The 5 Most Interesting Facts About Traditional Indian Art

admin | February 24, 2024 | 0 | Lifestyle

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Indian art has always been acknowledged with reverence and curiosity. It has been used as a means to depict festivals, culture, religion and different aspects of daily life since the Indus Valley civilization. Not only has it been a source of artistic pleasure, but these paintings are also historical documents that record the daily lives of people from a certain era—their clothing, culture, rituals, architecture, food and much more. There are several types of Indian art that one can acquaint themselves with, ranging from Madhubani and Pattachitra to Mughal and Rajasthani miniature art.

The history of Indian art has been documented by many, but in this article, we’ll be touching upon a slightly different angle—what are the interesting facts about traditional indian art?

Origin

The history of Indian art is not limited to mere decorations. Since ancient times, mankind has been using art to document culture and activities of daily life—be it as hieroglyphics on cave walls or murals. The earliest form of art evolved through Bhittichitra—wall art. To understand what is Indian traditional painting all about, it’s important that we look at the origin of each art form. Different types of traditional Indian art have different histories.

Madhubani art is said to have originated about 2500 years ago when Raja Janak asked the townsfolk of Mithila to decorate the city walls to commemorate Lord Rama and Sita’s wedding. This created a culture of painting house walls, made of mud, with bright colours and auspicious symbols. Similarly, Warli paintings were originally made on brown mud walls with geometric shapes painted in white. However, by the 1970s, they had shifted towards paper canvases.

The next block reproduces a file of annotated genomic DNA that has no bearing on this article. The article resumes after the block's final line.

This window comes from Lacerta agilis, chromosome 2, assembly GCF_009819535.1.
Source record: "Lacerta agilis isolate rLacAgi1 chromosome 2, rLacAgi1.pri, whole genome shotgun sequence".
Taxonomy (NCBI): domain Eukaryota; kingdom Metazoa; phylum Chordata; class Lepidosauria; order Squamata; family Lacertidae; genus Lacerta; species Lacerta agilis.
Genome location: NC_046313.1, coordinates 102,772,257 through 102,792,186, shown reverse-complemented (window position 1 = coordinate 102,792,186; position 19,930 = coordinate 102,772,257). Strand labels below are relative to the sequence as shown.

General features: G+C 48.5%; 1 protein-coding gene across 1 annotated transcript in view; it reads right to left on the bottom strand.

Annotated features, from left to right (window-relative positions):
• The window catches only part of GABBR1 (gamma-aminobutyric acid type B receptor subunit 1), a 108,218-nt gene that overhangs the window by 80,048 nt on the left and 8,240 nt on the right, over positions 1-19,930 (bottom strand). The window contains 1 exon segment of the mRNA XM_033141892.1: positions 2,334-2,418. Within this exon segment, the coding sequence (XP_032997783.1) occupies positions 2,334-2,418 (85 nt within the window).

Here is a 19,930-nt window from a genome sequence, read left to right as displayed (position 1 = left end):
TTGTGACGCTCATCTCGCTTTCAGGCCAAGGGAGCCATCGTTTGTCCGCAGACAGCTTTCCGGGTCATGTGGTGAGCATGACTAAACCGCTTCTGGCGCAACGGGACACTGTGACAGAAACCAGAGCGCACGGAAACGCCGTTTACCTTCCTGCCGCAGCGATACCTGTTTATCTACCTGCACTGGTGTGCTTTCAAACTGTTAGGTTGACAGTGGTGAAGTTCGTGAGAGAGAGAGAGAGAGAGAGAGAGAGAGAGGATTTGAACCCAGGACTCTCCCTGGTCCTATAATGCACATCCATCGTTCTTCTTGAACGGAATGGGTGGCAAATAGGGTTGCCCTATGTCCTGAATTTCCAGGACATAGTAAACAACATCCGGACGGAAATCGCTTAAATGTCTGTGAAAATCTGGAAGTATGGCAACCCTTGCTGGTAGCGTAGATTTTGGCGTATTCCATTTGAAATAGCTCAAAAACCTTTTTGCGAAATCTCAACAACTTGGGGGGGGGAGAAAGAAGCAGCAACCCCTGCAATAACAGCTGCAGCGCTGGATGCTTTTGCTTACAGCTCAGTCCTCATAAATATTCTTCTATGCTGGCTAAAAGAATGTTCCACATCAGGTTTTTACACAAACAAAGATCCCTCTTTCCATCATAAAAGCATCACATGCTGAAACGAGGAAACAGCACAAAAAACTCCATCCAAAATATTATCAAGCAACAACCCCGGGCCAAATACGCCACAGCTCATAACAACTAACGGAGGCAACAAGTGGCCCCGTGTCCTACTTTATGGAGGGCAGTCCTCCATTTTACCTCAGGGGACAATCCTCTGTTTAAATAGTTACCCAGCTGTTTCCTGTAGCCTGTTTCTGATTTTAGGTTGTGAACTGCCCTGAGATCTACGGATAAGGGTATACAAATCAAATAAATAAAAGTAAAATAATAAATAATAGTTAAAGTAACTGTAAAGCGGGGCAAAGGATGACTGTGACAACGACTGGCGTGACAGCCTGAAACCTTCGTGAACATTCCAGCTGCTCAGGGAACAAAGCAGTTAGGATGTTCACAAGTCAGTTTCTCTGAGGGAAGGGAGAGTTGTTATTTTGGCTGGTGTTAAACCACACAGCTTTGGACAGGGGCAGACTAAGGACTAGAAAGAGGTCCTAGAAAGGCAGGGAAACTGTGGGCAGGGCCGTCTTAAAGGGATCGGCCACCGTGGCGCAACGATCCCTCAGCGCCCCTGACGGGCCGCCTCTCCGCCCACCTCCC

Pichwai art gets its name from its origin. It was traditionally used to decorate the wall behind the deities at Rajasthan’s Nathdwara temple. You may have heard of Raghurajpur and its residents who earn a living solely by selling Pattachitra paintings. Like Pichwai, they also had a religious purpose as they were used to replace the principal deities of Jagannath temple for a 15-day period. In Bengal, Pattachitra art condensed into a less complex art form—Kalighat art, with fewer, yet prominent characters.

Tools

Now that you’re aware of the history of Indian art, it’s easy to understand that this wasn’t an era of artificial paints and plastic brushes. One of the most interesting facts about traditional Indian art is that it isn’t marred by artificial ingredients. Artists had no other choice but to stick to organic ingredients, and the results were mesmerizing! From extracting colours from leaves and rocks, to making brushes out of animal hair, the history of Indian art is incomplete without talking about the tools used to create these legendary art forms. So, the next time someone asks you, “what are the interesting facts about traditional indian art,” you’ll have your answer ready

To create the canvas for a Pattachitra painting, artists used cotton sarees coated with a paste of soaked tamarind and clay powder. Once left out to dry under the sun, it created a sturdy canvas for the chitrakar to paint on. The handle for paint brushes was made with bamboo while the brush bristles were made with Goat, Squirrel, Horse, Buffalo, Calf and Mouse hair.